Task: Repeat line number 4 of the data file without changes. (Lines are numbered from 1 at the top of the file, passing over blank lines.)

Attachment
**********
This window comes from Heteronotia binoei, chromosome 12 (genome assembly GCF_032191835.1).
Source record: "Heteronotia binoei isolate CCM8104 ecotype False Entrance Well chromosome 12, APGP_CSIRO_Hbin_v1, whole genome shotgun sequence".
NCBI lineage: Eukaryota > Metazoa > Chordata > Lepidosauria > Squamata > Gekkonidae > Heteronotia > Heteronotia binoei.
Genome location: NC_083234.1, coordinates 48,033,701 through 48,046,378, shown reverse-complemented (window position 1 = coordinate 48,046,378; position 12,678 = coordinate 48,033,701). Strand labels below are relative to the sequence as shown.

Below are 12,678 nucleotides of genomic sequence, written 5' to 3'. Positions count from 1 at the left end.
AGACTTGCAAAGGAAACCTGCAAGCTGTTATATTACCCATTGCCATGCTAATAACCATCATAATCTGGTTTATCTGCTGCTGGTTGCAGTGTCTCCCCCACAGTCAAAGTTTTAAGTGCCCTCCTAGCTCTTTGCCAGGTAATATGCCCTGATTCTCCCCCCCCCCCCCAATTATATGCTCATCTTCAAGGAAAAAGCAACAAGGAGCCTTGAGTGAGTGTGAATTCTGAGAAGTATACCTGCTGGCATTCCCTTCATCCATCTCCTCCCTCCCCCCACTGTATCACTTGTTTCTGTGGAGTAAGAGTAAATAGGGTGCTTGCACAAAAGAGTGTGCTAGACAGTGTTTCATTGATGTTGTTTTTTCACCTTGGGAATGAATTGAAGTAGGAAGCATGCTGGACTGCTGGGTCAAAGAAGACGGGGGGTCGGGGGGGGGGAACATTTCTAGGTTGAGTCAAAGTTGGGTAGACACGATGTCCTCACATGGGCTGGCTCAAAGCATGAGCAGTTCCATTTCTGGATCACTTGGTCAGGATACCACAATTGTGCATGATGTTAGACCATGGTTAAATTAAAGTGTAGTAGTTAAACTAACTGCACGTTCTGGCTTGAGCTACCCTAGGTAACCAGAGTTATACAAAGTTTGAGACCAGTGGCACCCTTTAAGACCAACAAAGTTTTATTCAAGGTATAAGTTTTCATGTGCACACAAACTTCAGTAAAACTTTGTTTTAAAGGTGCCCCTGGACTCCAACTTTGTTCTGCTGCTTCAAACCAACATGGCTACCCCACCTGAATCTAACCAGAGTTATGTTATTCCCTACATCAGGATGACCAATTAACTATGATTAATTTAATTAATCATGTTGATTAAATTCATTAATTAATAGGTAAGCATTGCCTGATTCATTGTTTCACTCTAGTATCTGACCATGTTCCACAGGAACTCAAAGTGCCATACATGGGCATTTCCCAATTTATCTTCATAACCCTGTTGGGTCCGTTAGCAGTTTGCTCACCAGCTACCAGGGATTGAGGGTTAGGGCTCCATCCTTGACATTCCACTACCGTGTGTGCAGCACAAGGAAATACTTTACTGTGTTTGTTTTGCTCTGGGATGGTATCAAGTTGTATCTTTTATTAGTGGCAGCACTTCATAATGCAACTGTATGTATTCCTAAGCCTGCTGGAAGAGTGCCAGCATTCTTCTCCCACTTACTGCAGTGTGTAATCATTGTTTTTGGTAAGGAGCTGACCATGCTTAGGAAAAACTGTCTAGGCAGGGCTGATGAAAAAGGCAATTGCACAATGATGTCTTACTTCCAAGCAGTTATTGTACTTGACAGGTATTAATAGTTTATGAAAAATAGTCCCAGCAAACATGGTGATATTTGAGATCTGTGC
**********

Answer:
Genome location: NC_083234.1, coordinates 48,033,701 through 48,046,378, shown reverse-complemented (window position 1 = coordinate 48,046,378; position 12,678 = coordinate 48,033,701). Strand labels below are relative to the sequence as shown.